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Thread: A fairly comprehensive gallery

  1. #1
    O:-) trashcan's Avatar
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    Hi,

    I wanted to share a bunch of pictures of my plants, and share my personal luck with cultivation. Unfortunately, I'm not as methodical and detailed with my analysis as some other members of the forum, but I think sometimes general information is helpful, too. So, here are photos of my plants, with care information or cultivation notes when I have any.

    Also, if anyone has any questions about any of the plants, I'd be more than happy to answer. I can provide more (hah!) pictures if needed.

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    O:-) trashcan's Avatar
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    So, to start off, here is my N.diatas 'meadow form':





    The developing pitcher shown will be the first entire pitcher grown under my care. This plant seems to be a little bit of a slow grower for me, but I'm an admittedly fairly impatient person. I have been told that the increase in internodal length is because the plant is not receiving enough light, not because it is starting to vine or anything like that.

    Next up is N. spathulata x spectabilis:


    As you can see, this guy is really a monster. I purchased it at six inches in diameter, and each leaf is significantly bigger than the last. Those 3-4-5" pitchers everywhere take up quite a bit of space! Very pretty pitchers, though, so no complaints. This plant has not given me any problems at all. It grows at a steady pace, and has made a pitcher on every leaf.

    Judith Finn:

    I got this little guy during a ********** sale. Pretty tiny, but you can see the pitcher to leaf ration is pretty nice. I look forward to pitchers as nice as some that I have seen of simliar plants, but it will be a while! This one definitely isn't a fast grower. I believe I've had it since September, and it has made the three large pitchers that are visible in the photo.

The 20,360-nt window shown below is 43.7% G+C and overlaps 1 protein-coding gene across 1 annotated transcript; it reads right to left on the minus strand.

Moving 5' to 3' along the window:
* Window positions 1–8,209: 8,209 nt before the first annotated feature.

N. macfarlanei:

    This has been one of the more challenging plants for me. It is recovering from a long period of mistreatment (inflicted by me unfortunately), but seems to be slowing getting there. I have had some excellent advice from forum members (notably Joachim and Tony), and I can only hope for the best. It has started making more leaves, which is a good sign. And the tendrils are longer, which is typical of this species, but one of the newer pitchers was deformed.

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    O:-) trashcan's Avatar
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    N. sibuyanensis:




    This is one of my favorite plants. It makes long tendrils, and nice, round pitchers. In my experience, it is pretty easy to grow, but kind of the "cat" of the Nepenthes world. It does what it wants to, when it wants to. The larger one developed a beautiful pitcher, and then just stopped growing for a month before deciding to open it. I haven't had the smaller one long enough to see it do anything like that, but I'm guessing it will behave simliarly.

    N. spectabilis



    This, too, is one of my favorites. I've had this one for quite a while. It is one of the tougher highlands- I would put it right up there with ventricosa for durability. It steadfastly pitchered in near lowland conditions for almost six months. Now that it is in proper highland conditions, it has really taken off. In good light, the leaves turn a very dark red, almost maroon. This has been the easiest to grow of all highlands that I own, and also is a quick grower. I've included a picture of an older, but still active pitcher (this plant typically has four or five at once), to show how the pitchers color as they age. The inside turns a nice shade of purple. You can see some flecks of purple coloration in the new pitcher above, and these will increase as the pitcher ages. If you look closely, you can see tiny, green peristome teeth in both pictures.